Peter Carrell said...

Dear Nick
I thought there was only one of those footnotes :)
You make a clear and valid point (which helps keep my on the straight path - thank you).
And I very much agree that it is God we should think about persuading and not readers here!

Andrei said...

"For once [ :) ], Andrei, your most recent comment expresses what I believe!"

Au contraire Peter a venn diagram of what you and I believe would consist of two circles that would virtually coincide I suspect

Where our views diverge is over how much the Church should conform with the current zeitgeist and for the most part, the current topic being one an exception this is not so much a matter of theology rather one of practice and perhaps of culture

The problem with keeping up with the latest fads is they change rapidly, faster than you can follow and in the meantime your rich Anglican Heritage gets forgotten and lost in running the Red Queen's race

My daughter went to an Anglican Sunday School for a while supported by her Grandmother who thought it was a good idea but there was little difference between that and her everyday school experience, she didn't dress for the occasion, was confronted with whiteboards and over head projectors and so forth - it might as well have been lesson of multiplication of Fractions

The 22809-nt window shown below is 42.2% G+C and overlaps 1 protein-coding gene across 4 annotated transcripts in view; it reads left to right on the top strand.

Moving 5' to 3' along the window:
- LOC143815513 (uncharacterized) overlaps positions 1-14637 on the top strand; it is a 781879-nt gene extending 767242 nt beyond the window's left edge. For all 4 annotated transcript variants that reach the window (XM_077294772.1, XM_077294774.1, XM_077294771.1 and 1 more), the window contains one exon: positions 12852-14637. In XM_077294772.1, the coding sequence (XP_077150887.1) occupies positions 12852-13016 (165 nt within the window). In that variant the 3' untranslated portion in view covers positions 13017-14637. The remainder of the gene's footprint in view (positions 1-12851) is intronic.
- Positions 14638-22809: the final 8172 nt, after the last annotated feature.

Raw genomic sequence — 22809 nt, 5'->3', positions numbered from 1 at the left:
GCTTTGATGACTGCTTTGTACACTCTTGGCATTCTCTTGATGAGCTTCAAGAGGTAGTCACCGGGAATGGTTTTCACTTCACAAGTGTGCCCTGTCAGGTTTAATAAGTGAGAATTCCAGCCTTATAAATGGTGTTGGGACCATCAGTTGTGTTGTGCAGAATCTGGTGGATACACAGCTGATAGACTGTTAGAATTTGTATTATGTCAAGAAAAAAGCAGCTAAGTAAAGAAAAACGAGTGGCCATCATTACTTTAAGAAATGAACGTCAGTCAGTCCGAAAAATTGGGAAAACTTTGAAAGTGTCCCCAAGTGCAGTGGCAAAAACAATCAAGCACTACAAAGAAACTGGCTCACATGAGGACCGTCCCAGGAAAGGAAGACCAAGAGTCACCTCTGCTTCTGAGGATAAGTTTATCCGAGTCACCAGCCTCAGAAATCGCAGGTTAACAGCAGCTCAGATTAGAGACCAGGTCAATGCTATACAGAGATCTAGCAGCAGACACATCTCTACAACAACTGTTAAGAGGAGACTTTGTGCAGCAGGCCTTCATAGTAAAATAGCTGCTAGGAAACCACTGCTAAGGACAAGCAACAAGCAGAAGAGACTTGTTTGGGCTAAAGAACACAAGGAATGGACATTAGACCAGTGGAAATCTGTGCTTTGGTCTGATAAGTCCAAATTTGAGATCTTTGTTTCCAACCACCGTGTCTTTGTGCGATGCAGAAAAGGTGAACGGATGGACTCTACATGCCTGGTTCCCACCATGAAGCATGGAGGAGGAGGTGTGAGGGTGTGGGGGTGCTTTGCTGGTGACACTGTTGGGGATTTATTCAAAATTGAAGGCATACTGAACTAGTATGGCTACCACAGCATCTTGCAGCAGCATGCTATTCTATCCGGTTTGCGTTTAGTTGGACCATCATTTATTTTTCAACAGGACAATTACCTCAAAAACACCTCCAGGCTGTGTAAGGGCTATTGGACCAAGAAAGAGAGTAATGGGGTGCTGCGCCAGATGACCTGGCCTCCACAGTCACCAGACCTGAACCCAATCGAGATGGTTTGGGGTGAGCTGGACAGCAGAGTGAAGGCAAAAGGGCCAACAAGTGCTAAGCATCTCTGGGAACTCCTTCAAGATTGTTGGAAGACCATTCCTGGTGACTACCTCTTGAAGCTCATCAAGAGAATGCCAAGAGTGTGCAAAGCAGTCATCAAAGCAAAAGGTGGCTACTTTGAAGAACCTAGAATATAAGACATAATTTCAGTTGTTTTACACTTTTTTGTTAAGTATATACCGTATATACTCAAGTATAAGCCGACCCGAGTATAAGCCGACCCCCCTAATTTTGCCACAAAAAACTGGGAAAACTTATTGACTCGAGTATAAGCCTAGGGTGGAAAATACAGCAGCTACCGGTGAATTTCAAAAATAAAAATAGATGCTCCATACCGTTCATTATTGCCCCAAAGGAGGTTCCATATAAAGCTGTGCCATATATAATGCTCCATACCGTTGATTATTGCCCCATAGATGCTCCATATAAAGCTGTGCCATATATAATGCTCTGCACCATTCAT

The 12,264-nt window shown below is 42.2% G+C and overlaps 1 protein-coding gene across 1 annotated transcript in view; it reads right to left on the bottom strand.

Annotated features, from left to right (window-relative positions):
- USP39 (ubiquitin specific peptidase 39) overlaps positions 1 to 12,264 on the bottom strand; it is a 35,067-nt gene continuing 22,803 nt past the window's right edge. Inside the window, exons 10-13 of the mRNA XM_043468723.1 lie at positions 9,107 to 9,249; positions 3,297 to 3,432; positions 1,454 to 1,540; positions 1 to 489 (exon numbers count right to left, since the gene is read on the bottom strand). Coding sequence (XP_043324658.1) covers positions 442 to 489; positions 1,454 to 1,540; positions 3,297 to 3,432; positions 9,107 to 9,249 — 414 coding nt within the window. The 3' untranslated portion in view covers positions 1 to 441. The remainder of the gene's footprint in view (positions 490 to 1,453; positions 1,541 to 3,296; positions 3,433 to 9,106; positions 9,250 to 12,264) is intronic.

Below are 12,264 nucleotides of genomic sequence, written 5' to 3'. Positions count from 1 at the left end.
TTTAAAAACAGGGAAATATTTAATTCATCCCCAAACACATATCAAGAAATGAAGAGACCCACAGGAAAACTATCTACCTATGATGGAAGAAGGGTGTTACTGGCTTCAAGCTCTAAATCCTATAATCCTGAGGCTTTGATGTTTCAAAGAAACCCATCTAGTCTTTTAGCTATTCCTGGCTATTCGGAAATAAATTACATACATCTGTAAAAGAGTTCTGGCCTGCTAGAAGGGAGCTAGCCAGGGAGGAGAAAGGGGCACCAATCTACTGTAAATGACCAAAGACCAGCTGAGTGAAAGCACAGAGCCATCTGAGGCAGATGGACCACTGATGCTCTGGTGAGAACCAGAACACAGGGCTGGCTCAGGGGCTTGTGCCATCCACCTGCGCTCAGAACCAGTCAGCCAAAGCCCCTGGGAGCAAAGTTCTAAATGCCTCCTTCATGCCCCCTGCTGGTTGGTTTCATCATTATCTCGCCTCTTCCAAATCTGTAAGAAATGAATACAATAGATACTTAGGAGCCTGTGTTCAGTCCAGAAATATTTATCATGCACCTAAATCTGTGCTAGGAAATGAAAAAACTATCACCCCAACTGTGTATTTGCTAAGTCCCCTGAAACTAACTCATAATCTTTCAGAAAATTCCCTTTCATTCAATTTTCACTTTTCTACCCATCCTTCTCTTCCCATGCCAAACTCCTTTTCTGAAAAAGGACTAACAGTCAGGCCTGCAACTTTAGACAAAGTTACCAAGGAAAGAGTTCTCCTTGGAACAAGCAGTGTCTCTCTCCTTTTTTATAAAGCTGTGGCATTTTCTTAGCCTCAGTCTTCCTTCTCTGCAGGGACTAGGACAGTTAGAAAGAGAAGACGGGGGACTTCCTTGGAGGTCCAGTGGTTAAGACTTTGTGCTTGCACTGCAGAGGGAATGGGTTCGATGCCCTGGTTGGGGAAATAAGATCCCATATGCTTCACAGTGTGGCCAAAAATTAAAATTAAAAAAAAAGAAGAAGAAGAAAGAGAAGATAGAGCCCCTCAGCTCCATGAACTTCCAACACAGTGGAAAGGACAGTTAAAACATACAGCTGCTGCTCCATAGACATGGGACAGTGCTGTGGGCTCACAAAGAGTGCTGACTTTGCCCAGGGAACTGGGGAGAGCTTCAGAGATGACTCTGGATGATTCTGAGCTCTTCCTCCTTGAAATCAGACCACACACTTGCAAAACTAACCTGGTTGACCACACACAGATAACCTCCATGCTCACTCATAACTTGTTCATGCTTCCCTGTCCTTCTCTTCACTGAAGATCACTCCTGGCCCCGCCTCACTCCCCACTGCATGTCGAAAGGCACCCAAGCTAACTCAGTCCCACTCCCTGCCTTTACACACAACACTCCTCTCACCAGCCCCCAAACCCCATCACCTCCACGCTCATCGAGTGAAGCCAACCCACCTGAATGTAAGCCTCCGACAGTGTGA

But going to Church with her grandmother was special, special clothes, head covered in a scarf and a non worldly environment where we leave the mundane at the door and this is what has stuck with three of my four kids, one for now being hostile to the Church, whatever the flavour, but God willing will like the prodigal return

I'd suggest to you that when you become a Bishop, you dress like an Anglican Bishop (is that a purple shirt, Roman collar and pectoral cross?) as a matter of course because in doing so you show the world what you represent and from that evangelization opportunities will arise in everyday interactions. If you are dressed in"business casual" the girl at the supermarket checkout doesn't know you from Adam but dressed the way I suggest she does and if she is seeking or just plain curious the openings will be there and another lost soul may be won

There are many seekers out there and they find answers of a sort in yoga, veganism , environmentalism, astrology and so forth but the approach of the "contemporary church" seems more akin to attending a self help seminar, powerpoint and bullet points leaving the spiritual yearning that many have unmet